• Retirement Plans: Upon death, retirement plans such as a 401(k) or an IRA, are transferred to   whomever you have named as beneficiary. Thus, these assets pass irrespective of a will and outside of the probate process.
  • Life Insurance: Your life insurance contract dictates who received the life insurance benefit when you pass. Life Insurance policies would therefore pass outside of the probate process as well.
  • Securities and Other Accounts: On certain securities and accounts you can name one or more    beneficiaries who will receive the assets when you pass. Often these accounts will be designated “TOD”, or “transfer on death”. Other terms that could serve the same purpose would be “POD”, or “paid on death.”
  • Community Property Agreement: Washington State allows married couples to execute a community property agreement, allowing one spouses community interest to pass to the other outside the probate.

How About My Minor Children In The Will?
It is very common for married couples, after they start having children, to think about drafting a will. Regarding minor children, a will allows parents to decide 1) who may care for the children if something were to happen, and 2) set trust provisions for management of the assets for the benefit of the minor.

Can I Change My Will At A Later Date?
Not only can you change your will as time passes, it is also good practice to do so. As time passes, many different events change in life. Divorce, marriage, new children, change in assets, etc., all present situations where it may be prudent to re-visit your will to confirm how you want your assets distributed. If a major change occurs that the will did not account for, courts are left with applying state laws (not your wishes) in deciding how assets will be distributed.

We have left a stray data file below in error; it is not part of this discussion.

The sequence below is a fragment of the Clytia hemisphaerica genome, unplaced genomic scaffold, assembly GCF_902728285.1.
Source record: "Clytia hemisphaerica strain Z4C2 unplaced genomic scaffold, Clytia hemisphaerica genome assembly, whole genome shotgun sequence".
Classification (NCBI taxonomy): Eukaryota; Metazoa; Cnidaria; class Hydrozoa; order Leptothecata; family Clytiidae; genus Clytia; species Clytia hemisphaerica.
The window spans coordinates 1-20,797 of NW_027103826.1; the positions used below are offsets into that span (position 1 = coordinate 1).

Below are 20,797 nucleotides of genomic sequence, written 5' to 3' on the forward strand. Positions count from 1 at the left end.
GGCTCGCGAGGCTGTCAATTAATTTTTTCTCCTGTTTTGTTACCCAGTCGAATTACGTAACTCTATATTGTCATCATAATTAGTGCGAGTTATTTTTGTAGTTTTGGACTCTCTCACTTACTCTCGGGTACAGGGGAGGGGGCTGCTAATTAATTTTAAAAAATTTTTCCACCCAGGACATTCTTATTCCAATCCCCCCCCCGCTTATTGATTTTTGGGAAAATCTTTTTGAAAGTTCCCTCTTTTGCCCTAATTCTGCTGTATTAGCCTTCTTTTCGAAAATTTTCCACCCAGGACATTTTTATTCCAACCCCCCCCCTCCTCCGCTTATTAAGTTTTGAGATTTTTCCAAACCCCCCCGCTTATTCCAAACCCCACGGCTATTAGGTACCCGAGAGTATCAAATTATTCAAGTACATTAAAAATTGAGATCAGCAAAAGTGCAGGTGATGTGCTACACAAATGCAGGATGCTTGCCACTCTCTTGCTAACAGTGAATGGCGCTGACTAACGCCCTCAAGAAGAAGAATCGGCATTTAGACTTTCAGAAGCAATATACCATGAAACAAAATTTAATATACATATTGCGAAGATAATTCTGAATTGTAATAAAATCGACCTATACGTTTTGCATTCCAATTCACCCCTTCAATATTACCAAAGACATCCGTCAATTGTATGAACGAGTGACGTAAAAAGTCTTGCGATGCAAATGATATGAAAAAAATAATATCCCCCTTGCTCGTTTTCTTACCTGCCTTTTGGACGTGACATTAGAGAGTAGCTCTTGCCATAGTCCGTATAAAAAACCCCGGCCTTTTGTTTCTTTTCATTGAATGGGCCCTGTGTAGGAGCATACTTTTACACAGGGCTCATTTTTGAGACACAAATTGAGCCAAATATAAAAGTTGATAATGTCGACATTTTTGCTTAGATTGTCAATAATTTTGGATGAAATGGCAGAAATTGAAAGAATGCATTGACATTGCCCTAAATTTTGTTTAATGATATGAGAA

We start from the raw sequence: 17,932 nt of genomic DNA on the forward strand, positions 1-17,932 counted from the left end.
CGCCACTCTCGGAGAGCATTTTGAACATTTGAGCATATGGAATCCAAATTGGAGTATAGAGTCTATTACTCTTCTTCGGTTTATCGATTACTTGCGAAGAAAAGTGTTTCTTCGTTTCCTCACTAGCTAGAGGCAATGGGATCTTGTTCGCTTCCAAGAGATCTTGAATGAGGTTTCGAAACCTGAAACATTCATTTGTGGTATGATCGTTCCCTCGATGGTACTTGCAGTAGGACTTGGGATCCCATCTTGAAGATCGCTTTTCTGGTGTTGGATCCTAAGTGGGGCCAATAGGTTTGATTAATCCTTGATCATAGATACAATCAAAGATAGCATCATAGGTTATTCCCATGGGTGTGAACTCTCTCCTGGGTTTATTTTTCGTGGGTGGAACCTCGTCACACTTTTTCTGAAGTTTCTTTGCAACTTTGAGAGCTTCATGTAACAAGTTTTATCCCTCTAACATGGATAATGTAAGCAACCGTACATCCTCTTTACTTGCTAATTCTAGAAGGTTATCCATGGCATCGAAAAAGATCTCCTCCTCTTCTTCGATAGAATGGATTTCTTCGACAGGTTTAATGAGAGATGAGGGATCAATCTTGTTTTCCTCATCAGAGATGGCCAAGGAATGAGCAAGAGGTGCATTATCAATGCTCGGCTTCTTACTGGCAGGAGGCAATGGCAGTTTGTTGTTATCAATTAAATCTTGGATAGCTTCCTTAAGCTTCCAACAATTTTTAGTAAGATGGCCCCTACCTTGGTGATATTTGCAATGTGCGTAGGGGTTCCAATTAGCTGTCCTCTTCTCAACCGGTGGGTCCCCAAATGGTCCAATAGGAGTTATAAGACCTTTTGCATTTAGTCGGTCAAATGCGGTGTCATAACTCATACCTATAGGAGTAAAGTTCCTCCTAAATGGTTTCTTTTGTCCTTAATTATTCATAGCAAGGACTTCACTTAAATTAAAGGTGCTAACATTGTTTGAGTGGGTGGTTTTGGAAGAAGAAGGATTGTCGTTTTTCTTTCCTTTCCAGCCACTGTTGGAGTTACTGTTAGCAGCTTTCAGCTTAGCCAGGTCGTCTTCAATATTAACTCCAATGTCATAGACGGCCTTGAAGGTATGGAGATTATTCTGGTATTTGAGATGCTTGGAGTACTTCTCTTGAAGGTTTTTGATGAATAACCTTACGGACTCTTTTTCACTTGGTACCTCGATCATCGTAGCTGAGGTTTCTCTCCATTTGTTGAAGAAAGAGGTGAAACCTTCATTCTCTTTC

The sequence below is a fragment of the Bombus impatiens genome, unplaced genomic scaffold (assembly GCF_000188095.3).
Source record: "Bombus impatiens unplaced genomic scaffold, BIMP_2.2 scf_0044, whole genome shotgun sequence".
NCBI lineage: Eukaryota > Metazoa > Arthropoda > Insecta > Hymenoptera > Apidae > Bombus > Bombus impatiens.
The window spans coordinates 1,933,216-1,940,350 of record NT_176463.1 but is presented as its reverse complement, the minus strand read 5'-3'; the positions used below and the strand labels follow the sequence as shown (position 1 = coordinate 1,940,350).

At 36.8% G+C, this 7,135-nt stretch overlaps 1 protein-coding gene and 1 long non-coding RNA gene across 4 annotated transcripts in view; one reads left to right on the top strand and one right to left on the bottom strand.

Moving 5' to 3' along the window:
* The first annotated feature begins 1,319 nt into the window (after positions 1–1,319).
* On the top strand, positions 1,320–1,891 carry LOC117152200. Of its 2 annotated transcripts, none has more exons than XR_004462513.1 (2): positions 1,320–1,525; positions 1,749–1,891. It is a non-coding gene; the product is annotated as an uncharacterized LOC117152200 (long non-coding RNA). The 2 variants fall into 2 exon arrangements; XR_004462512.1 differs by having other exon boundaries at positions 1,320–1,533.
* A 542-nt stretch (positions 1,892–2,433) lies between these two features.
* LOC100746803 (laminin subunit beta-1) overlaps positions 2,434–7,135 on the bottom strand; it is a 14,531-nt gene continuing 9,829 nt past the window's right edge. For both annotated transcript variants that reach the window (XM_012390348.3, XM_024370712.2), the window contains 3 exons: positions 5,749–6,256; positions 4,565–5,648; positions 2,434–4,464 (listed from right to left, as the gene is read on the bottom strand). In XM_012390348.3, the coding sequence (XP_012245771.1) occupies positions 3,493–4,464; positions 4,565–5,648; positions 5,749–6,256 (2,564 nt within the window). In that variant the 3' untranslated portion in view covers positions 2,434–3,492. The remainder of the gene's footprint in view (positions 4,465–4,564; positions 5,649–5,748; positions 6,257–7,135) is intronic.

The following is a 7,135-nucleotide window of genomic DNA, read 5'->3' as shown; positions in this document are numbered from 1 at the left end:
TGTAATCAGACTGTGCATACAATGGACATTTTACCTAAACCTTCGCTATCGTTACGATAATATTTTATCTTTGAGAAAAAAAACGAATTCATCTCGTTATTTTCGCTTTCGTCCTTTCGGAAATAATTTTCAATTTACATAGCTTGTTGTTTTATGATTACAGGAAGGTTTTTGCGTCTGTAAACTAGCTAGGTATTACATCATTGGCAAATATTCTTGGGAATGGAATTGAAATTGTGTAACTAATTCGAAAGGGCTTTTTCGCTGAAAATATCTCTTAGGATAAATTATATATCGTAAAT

Are There Other Documents I Should Get With A Will?
Often, a will is drafted with other documents as well. A community property agreement allows the spouses to agree that their community property will transfer between each other automatically at the time of death. You can also draft financial and health care powers of attorney that allow you to name a person(s) who will make your financial and/or health care decisions for you in the event you are incapacitated. Also, you may want to consider drafting a living will, which contains your direction to your physician regarding your medical treatment if you are incapacitated.

What Should I Do With The Will Once I Have It?
All you need to do after you drafted your will is put it in a safe place. You should let your relatives and close friends know that you have one, but you do not need to share the contents with anyone. Also, your lawyer will keep a copy of the will.

Do I Need A Lawyer To Draft A Will?
You certainly aren’t required by law to have a lawyer prepare your will. In fact, there are businesses and websites that provide forms for people who want to draft their own. But like anything, you will want to make sure you have done the proper research in following the applicable law to formalize your will. And, if you wish to draft your own, you will want to make sure that you properly notarize and witness the signing.

If you have any questions regarding your will or estate, and would like to talk to us, we would be happy to set up a free consultation.

Crary, Clark, Domanico, & Chuang, P.S.

9417 East Trent Avenue Spokane Valley, WA 99206 Phone: 509-926-4900 Fax: 509-924-7771

Our Contingency Fees

At Crary, Clark, Domanico, & Chuang, P.S., our personal injury, medical malpractice and product liability cases are taken on a contingency fee basis. If there is no recovery there is no fee.